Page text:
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Wednesday, April 17, 2024
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Nurses walk off the ward

More than 100 nurses downed tools and marched out of Wairarapa Hospital for a stop-work meeting yesterday to discuss pay and conditions.

Wairarapa New Zealand Nurses Organization [NZNO] delegate Amber Cox was at the meeting.

“We were really pleased with the turnout,” she said.

“We all felt so positive we were taking action to show we are dissatisfied and let down by the current Te Whatu Ora offer.”

About 120 nurses took part in the one-hour stop-work meeting, which saw them march from the hospital down Blair St to the meeting venue, waving banners.

This is the first time local nurses who are members of the NZNO have had such a meeting – which was one of 57 across the country this week. The meetings are to discuss an offer made by Te Whatu Ora in negotiating their collective agreement.

Negotiations include pay rates and parity, working conditions, and back pay. NZNO members have asked for a pay rise in line with inflation [currently 6.7 per cent], but Te Whatu Ora has offered $4000 this year across all rates and a further three per cent next year.

“We came together to show our solidarity,” Cox said.

“At the meeting, we discussed the latest offer and the next steps. We were disappointed with the offer. The union wanted to get a feel from members about what they want negotiators to do. People thought the offer wasn’t very good. Nothing in it addressed safe staffing, or how to attract new nurses and retain those already in the job.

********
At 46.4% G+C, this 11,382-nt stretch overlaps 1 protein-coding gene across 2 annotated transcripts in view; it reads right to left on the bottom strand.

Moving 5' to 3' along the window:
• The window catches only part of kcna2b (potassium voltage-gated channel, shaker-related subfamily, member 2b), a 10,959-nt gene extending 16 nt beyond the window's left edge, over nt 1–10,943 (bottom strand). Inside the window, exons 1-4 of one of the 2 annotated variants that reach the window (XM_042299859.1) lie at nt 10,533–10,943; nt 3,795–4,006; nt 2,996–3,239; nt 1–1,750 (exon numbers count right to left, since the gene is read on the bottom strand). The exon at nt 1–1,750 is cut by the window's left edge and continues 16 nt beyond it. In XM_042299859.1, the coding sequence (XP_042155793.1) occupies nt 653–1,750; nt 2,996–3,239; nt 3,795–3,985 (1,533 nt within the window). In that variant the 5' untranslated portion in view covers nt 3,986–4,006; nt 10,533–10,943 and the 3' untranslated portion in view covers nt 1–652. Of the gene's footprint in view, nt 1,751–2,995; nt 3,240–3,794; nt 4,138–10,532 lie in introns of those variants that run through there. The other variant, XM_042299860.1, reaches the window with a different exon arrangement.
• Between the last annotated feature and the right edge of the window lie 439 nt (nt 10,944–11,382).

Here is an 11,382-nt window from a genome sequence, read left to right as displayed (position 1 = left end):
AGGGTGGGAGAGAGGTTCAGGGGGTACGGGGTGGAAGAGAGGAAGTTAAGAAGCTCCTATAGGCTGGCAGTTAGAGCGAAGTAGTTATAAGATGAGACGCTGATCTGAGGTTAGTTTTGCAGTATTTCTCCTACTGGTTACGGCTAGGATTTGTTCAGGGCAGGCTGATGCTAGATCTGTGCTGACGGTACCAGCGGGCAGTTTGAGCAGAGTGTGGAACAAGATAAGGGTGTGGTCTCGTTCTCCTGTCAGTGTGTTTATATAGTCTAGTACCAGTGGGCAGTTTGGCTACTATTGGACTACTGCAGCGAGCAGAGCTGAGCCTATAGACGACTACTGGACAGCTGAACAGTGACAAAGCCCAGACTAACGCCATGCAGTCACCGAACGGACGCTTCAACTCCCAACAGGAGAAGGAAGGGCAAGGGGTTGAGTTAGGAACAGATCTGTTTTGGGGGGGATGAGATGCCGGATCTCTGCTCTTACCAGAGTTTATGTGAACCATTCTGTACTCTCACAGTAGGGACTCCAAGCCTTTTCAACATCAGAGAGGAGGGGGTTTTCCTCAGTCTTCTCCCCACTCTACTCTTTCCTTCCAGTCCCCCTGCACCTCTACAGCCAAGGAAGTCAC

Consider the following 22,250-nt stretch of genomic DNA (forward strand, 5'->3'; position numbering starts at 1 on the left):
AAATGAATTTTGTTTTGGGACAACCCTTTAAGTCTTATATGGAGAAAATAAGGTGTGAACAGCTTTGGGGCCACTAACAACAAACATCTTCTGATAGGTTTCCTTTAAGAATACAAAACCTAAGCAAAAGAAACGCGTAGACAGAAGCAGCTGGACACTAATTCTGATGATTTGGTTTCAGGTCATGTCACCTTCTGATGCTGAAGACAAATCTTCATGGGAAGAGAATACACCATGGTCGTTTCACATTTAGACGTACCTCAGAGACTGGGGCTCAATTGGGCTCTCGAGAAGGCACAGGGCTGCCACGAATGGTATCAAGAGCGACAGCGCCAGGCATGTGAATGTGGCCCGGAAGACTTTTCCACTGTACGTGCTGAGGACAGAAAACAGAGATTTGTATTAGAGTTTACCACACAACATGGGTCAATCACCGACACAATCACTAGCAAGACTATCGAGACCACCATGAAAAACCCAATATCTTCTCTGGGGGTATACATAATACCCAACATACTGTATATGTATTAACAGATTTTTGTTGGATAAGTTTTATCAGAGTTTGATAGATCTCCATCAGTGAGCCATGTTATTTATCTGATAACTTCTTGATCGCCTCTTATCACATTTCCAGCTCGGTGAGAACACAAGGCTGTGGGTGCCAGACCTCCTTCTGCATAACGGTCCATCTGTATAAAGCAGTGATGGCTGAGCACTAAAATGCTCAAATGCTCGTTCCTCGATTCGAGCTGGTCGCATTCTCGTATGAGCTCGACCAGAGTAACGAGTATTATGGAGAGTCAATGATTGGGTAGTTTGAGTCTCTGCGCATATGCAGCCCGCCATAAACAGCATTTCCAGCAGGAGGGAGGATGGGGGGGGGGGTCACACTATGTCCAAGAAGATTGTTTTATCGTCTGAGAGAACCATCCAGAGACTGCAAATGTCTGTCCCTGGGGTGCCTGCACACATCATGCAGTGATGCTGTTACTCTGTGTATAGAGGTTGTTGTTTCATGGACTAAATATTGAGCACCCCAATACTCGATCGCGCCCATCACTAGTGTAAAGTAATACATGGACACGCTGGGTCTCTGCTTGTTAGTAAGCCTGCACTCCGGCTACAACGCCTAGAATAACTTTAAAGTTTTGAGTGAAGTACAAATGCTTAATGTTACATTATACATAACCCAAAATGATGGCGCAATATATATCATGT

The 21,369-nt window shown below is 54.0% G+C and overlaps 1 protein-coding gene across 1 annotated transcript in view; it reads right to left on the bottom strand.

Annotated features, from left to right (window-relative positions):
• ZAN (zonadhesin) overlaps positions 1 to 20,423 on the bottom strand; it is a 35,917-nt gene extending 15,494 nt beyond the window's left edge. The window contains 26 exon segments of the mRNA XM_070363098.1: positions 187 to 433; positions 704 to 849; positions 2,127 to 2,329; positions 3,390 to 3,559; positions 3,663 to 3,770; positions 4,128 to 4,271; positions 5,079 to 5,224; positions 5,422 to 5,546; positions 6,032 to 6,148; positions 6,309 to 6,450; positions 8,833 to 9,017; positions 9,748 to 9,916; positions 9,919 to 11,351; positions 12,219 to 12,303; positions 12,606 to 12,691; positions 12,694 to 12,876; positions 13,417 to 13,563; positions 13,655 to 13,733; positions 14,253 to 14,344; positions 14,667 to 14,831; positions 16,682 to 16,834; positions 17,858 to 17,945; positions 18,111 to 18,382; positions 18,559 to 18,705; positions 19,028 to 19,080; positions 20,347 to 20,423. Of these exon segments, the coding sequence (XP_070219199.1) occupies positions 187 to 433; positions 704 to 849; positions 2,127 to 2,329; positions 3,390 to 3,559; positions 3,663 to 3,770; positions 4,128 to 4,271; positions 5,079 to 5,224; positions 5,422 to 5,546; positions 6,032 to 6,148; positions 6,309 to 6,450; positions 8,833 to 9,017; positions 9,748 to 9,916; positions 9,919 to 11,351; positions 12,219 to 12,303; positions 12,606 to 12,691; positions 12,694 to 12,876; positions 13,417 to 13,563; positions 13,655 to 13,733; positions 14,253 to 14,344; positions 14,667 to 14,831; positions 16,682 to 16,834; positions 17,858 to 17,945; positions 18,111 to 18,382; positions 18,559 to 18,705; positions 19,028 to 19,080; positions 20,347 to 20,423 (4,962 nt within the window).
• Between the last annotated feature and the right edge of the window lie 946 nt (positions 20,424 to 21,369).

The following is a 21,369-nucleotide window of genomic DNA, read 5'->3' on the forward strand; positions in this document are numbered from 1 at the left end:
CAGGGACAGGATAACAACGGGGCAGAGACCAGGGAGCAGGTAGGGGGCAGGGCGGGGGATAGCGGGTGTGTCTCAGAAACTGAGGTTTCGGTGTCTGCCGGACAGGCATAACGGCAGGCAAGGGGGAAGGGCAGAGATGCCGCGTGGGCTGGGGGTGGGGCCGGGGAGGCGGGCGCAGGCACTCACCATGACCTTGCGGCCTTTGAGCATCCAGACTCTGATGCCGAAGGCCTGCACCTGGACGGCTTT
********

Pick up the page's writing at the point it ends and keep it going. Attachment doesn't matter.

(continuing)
“The Te Whatu Ora offer was not well received today.”

Some NZNO members stayed at work to make it possible for others to attend.

“Enough stayed behind to ensure there was cover,” Cox said.

The NZNO negotiating team will meet next week to consider member feedback, after which it is expected negotiations will continue.

NZNO chief executive Paul Goulter said last week he expected the meetings would be well-attended.

“Members would much rather be at work focussing on their patients, but we’re holding these meetings to decide what to do next because Te Whatu Ora’s offer will not help them deliver the levels of care their patients deserve.

“We are at a time when Aotearoa desperately needs nurses and other health workers. Pay and conditions that recognise their value would make nursing more attractive and help keep the nurses we have.

“Right now, nurses do not feel safe coming into work and, ultimately, patients will pay the price for hospitals that are continuously understaffed and under-resourced,” he said.

“The bargaining team does not think the offer meets member expectations, and the meetings are part of our democratic process for receiving member feedback.”

The NZNO collective agreement with Te Whatu Ora expired in October 2022.

“We are now seven months down the track, and we’ve got nowhere,” Cox said.

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